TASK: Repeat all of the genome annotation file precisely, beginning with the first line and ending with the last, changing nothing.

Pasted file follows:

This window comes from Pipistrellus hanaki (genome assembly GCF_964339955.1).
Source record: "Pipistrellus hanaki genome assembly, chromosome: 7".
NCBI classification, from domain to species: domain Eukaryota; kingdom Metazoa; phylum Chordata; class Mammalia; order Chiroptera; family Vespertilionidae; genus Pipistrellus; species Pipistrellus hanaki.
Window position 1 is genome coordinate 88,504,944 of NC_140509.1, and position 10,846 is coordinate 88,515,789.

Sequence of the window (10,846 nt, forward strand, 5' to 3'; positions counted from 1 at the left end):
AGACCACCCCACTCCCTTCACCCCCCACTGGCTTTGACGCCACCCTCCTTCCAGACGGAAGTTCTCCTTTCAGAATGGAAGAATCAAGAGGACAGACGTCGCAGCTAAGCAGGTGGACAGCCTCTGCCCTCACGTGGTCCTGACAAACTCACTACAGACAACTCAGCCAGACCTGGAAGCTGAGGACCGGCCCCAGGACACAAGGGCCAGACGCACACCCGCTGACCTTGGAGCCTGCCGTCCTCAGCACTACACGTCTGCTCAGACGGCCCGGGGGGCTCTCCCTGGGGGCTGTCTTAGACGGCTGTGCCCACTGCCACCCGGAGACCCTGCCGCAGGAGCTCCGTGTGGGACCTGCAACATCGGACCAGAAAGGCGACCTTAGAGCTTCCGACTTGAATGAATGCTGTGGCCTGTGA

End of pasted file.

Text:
This window comes from Pipistrellus hanaki (genome assembly GCF_964339955.1).
Source record: "Pipistrellus hanaki genome assembly, chromosome: 7".
NCBI classification, from domain to species: domain Eukaryota; kingdom Metazoa; phylum Chordata; class Mammalia; order Chiroptera; family Vespertilionidae; genus Pipistrellus; species Pipistrellus hanaki.
Window position 1 is genome coordinate 88,504,944 of NC_140509.1, and position 10,846 is coordinate 88,515,789.

Sequence of the window (10,846 nt, forward strand, 5' to 3'; positions counted from 1 at the left end):
AGACCACCCCACTCCCTTCACCCCCCACTGGCTTTGACGCCACCCTCCTTCCAGACGGAAGTTCTCCTTTCAGAATGGAAGAATCAAGAGGACAGACGTCGCAGCTAAGCAGGTGGACAGCCTCTGCCCTCACGTGGTCCTGACAAACTCACTACAGACAACTCAGCCAGACCTGGAAGCTGAGGACCGGCCCCAGGACACAAGGGCCAGACGCACACCCGCTGACCTTGGAGCCTGCCGTCCTCAGCACTACACGTCTGCTCAGACGGCCCGGGGGGCTCTCCCTGGGGGCTGTCTTAGACGGCTGTGCCCACTGCCACCCGGAGACCCTGCCGCAGGAGCTCCGTGTGGGACCTGCAACATCGGACCAGAAAGGCGACCTTAGAGCTTCCGACTTGAATGAATGCTGTGGCCTGTGA